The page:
Get ready to paint the town BLACK at Chicago Cat Rescue's 7th Annual Sexy Black - a benefit to raise awareness for black cats and dogs. Sexy Black will take place on Saturday, February 28, 2015, 7:00 - 11:00pm, at Chicago Party Animals, 1133 W. Fulton Market. 

Since its inception in 2008, Sexy Black has played a key role in raising our community’s awareness of the plight of black cats and dogs, animals that are the first to be destroyed and the last to be adopted. Chicago Cat Rescue’s signature event has helped to expose the unique challenges faced by this special group of homeless animals. For the past six years, Sexy Black has attracted a growing number of supporters, who turn out to celebrate their own black pets and to lend support for homeless black animals in our community, and plans are underway to provide our guests with a terrific evening! At the same time, we will further our goal of heightening awareness of the plight of black animals. As Sexy Black’s message reaches more individuals, ultimately, more precious lives will be saved.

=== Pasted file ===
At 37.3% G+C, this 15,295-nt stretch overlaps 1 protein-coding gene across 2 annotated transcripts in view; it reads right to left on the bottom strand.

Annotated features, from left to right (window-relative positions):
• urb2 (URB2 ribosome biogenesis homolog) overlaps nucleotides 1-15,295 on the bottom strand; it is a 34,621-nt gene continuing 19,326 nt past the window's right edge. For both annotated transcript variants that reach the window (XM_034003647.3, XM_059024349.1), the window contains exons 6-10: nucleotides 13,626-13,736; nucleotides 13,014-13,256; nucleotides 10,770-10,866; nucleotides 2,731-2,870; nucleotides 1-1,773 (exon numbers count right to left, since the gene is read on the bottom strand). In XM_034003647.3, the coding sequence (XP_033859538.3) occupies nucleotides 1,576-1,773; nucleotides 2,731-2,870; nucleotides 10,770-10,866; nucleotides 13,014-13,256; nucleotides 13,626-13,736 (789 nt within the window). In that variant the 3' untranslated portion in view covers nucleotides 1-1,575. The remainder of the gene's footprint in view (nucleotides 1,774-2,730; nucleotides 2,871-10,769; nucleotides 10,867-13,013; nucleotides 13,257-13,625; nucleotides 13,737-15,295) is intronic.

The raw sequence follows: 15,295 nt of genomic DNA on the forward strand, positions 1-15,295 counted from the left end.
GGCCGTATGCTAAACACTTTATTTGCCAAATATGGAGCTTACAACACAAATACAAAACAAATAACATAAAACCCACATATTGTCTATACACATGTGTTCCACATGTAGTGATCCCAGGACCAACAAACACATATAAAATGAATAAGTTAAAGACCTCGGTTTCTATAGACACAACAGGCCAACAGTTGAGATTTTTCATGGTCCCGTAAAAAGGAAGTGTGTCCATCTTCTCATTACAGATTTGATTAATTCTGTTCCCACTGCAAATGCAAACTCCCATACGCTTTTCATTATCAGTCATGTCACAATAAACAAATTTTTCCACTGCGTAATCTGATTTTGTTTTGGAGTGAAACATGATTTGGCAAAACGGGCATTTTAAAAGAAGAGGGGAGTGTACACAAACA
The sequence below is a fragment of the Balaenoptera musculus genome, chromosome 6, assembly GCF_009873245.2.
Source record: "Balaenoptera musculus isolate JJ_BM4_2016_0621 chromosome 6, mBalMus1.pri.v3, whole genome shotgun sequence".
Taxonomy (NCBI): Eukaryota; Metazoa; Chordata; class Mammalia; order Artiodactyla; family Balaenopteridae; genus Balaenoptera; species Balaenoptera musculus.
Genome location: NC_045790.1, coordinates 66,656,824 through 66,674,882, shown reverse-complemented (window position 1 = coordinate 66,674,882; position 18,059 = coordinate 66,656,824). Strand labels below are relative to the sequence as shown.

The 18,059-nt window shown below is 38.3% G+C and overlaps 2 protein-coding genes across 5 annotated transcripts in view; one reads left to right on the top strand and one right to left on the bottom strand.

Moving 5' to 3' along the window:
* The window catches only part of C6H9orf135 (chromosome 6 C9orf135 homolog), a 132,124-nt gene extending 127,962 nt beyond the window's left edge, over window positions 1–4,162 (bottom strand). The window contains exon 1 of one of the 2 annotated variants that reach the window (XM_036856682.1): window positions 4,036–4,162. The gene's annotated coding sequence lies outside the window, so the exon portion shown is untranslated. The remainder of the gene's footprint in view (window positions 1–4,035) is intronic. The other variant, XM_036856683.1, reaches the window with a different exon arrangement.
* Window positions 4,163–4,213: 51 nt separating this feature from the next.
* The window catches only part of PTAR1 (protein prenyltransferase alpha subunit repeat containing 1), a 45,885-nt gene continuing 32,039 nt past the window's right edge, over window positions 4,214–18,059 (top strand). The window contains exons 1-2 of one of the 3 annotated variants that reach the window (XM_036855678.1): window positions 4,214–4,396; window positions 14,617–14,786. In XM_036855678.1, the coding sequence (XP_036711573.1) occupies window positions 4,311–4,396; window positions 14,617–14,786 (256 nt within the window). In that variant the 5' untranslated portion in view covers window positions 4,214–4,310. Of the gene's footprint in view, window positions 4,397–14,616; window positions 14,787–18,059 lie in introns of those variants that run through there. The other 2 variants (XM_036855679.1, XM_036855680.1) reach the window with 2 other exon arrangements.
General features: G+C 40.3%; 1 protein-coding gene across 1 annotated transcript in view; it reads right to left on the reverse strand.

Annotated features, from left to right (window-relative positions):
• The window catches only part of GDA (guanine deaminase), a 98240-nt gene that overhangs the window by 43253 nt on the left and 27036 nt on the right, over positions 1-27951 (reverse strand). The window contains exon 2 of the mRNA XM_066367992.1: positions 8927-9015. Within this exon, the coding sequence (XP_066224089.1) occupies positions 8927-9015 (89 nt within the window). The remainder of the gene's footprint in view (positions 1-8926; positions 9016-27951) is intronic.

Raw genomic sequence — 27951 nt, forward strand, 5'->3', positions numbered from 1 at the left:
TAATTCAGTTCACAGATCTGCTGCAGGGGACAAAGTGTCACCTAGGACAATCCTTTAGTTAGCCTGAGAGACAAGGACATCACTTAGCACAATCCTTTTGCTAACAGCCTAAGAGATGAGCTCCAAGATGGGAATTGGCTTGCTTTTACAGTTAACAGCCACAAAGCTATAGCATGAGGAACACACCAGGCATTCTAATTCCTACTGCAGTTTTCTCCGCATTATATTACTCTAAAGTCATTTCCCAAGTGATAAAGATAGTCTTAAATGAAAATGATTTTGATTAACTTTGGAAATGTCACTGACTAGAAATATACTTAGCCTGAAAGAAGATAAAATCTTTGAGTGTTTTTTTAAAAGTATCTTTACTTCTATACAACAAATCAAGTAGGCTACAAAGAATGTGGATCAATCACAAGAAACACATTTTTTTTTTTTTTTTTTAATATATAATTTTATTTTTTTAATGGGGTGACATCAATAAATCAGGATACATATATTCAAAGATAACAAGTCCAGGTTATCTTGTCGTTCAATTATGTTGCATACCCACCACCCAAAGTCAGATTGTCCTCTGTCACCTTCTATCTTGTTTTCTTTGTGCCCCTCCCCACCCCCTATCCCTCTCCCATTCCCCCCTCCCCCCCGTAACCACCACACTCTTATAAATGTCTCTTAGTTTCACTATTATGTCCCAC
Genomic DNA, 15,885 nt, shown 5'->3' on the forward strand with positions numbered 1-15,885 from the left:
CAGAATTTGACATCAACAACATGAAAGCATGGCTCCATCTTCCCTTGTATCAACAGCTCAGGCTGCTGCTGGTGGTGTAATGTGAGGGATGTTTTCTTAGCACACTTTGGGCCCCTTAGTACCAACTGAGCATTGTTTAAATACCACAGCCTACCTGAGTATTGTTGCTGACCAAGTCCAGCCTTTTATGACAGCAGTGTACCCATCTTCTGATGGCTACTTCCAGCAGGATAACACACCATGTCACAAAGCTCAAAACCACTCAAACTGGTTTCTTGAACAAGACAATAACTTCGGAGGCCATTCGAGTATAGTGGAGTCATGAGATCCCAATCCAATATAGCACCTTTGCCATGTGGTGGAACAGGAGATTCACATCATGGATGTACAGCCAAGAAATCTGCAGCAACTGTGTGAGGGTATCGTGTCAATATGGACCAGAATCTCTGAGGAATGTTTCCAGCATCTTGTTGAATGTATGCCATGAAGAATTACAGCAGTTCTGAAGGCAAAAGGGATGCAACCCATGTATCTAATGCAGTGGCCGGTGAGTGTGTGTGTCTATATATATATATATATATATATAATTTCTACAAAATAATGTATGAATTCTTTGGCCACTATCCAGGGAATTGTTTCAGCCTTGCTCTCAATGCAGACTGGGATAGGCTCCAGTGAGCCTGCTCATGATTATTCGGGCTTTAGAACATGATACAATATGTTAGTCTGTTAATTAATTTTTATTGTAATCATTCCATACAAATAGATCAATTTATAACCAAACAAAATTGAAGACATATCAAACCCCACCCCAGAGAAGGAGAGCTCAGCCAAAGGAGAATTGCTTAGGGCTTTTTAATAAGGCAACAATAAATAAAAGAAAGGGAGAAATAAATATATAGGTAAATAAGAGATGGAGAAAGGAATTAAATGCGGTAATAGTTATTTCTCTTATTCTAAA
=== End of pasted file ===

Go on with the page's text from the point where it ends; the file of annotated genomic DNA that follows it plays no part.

Advance tickets are $25 per person and $30 at the door (plus Eventbrite processing fees). Your ticket includes a complimentary drink, delicious veggie and vegan friendly appetizers and a custom Sexy Black give away!   Tickets on sale now - click here to purchase.

Adopters of black cats and dogs! Email photos  of your beloved black pets to  (by February 24th) to be included in a larger-than-life presentation that will run for the duration of the event!

Don't miss this one-of-a kind event on behalf of black cats and dogs! We look forward to seeing you at Sexy Black 2015!

Thank you Sexy Black 2015 Sponsors!

Thursday, December 4, 2014

Happy Holidays from Chicago Cat Rescue! The holiday season is a time to embrace the upcoming year and reflect on those who have touched our hearts. As Chicago Cat Rescue begins our 9th year, we would like to express our gratitude to all of you for sustaining the worthwhile work that has saved the lives of so many abandoned cats and kittens.